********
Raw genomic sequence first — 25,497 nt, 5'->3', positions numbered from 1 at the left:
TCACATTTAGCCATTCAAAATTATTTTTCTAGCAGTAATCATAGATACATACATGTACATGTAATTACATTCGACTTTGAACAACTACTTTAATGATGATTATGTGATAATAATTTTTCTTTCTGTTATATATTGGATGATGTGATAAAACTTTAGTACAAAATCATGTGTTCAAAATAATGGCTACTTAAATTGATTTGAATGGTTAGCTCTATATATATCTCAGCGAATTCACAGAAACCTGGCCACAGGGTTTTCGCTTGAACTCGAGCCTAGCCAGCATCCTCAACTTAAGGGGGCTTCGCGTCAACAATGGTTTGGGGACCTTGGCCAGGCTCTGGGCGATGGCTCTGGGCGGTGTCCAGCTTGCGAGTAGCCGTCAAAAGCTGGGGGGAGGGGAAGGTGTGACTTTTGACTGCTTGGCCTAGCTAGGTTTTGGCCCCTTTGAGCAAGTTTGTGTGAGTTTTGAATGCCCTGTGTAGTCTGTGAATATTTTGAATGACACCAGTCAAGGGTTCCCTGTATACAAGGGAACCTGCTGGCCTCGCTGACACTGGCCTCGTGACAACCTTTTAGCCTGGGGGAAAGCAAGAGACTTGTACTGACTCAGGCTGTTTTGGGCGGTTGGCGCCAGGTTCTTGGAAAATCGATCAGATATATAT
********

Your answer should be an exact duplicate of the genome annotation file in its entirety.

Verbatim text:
Raw genomic sequence first — 25,497 nt, 5'->3', positions numbered from 1 at the left:
TCACATTTAGCCATTCAAAATTATTTTTCTAGCAGTAATCATAGATACATACATGTACATGTAATTACATTCGACTTTGAACAACTACTTTAATGATGATTATGTGATAATAATTTTTCTTTCTGTTATATATTGGATGATGTGATAAAACTTTAGTACAAAATCATGTGTTCAAAATAATGGCTACTTAAATTGATTTGAATGGTTAGCTCTATATATATCTCAGCGAATTCACAGAAACCTGGCCACAGGGTTTTCGCTTGAACTCGAGCCTAGCCAGCATCCTCAACTTAAGGGGGCTTCGCGTCAACAATGGTTTGGGGACCTTGGCCAGGCTCTGGGCGATGGCTCTGGGCGGTGTCCAGCTTGCGAGTAGCCGTCAAAAGCTGGGGGGAGGGGAAGGTGTGACTTTTGACTGCTTGGCCTAGCTAGGTTTTGGCCCCTTTGAGCAAGTTTGTGTGAGTTTTGAATGCCCTGTGTAGTCTGTGAATATTTTGAATGACACCAGTCAAGGGTTCCCTGTATACAAGGGAACCTGCTGGCCTCGCTGACACTGGCCTCGTGACAACCTTTTAGCCTGGGGGAAAGCAAGAGACTTGTACTGACTCAGGCTGTTTTGGGCGGTTGGCGCCAGGTTCTTGGAAAATCGATCAGATATATAT